In 2021, for the first time in nearly a decade, an Anderson boys swimmer advanced to the state finals.
Carson Smitherman capped an outstanding sectional performance with a third-place finish in the 100-yard freestyle race and qualified for the state meet on his time, earning the THB Sports Boys Swimming Athlete of the Year, the second straight award for the Indians.
Smitherman is part of a strong boys swim team that includes 2020 winner and fellow senior Dayton Edwards. He is proud to be at the forefront of a return to excellence for an Anderson boys swim program that has won 20 sectional championships but none since 1996.
“It feels really good and feels even better to be a leader of it,” Smitherman said.
The last Anderson swimmer to advance to the state finals was Kyle Johnson in 2012. Smitherman ended that drought and takes pride in knowing that his name is frequently present on Anderson’s leaderboard with so many great athletes.
“It feels kind of unreal,” he said. “It just feels like I’m not that fast a lot of times.”
At the Hamilton Southeastern Sectional in February, he was plenty fast.
In addition to his 100 freestyle time of 47.42 seconds, he was also fourth in the 200 freestyle (1:45.19) and led off the fourth-place Anderson 200 freestyle relay and 400 freestyle relay in an incredibly difficult sectional.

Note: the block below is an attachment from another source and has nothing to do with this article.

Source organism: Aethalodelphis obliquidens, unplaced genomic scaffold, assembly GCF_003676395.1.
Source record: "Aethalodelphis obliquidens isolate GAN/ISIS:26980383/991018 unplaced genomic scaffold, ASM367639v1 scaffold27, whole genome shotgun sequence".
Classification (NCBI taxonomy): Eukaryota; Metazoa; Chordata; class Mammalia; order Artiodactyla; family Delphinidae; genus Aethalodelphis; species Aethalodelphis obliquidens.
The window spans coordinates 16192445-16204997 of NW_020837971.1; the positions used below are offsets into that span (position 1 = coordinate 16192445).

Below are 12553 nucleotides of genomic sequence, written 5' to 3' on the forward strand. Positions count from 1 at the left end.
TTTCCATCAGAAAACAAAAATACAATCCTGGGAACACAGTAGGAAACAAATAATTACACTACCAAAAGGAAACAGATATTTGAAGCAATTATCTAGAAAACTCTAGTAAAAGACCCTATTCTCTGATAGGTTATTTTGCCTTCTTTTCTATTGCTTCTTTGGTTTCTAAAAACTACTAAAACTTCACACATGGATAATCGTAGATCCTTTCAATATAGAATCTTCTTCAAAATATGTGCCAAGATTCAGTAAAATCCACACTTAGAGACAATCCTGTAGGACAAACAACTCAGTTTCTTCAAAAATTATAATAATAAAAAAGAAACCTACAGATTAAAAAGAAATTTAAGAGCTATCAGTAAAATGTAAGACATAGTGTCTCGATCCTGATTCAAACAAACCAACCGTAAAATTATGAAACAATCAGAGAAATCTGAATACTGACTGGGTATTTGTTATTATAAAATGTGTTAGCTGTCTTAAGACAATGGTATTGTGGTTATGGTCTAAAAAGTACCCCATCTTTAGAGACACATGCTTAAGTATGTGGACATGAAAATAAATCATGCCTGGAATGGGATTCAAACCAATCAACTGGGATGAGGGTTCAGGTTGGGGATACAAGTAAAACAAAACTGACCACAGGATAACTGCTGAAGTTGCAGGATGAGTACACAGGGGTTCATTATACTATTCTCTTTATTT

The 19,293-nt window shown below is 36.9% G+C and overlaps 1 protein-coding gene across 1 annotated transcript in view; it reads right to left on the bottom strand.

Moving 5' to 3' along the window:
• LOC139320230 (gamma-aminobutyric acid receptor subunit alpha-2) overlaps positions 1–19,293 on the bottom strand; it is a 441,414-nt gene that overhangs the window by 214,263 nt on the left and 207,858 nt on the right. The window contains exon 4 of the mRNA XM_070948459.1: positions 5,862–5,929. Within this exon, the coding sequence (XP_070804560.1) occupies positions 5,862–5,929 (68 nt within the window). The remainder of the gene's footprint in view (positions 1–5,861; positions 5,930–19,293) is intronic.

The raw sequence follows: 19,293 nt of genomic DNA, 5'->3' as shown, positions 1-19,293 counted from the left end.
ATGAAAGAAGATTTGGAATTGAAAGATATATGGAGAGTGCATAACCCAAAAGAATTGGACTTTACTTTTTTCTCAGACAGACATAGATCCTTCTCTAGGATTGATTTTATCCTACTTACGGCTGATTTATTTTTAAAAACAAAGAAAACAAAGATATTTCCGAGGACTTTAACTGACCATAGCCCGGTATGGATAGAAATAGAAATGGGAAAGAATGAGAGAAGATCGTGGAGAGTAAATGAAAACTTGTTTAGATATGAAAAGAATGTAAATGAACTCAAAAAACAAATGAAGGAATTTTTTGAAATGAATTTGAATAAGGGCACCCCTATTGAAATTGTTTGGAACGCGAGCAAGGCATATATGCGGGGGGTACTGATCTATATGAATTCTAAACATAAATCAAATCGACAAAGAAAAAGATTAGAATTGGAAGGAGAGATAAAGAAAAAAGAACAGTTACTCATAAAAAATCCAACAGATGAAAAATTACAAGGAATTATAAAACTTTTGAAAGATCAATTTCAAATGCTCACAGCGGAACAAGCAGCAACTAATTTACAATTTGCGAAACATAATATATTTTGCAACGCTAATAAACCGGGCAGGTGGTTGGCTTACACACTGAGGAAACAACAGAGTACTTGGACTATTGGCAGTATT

“Those are very high-level swimmers that I get to go against,” Smitherman said. “It’s just fun to have competition there and how you actually compare.”
With the top two swimmers in each event advancing to state, Smitherman had to wait for times to be submitted from several sectionals that had been postponed due to weather.
“It felt really good, it felt like nine years of hard work and I finally made it,” he said.
Smitherman took up swimming as his primary sport due to health concerns, a development that has worked out nicely.
“I have really bad allergies to the outside, so I had to take up an indoor sport,” Smitherman said. “And I was a lot better at swimming than I was at basketball.”
Smitherman also took home three more North Central Conference championships to add to his collection this season. His goal of breaking the NCC record in the 100 freestyle came up short by .2 seconds, but he is proud of his accomplishments.
“Other than that, there’s not much you can be angry at when you win,” he said.
An outstanding student as well with a grade point average north of 4.0, Smitherman does not plan on continuing his swimming career at the college level. The last time he climbed out of a pool competitively was at the state finals, something he is proud of and enjoyed immensely.
“I didn’t have the best time at state, but I went to have fun,” he said. “I didn’t go to compete as hard as I could. It was a great experience. I had a lot of fun.”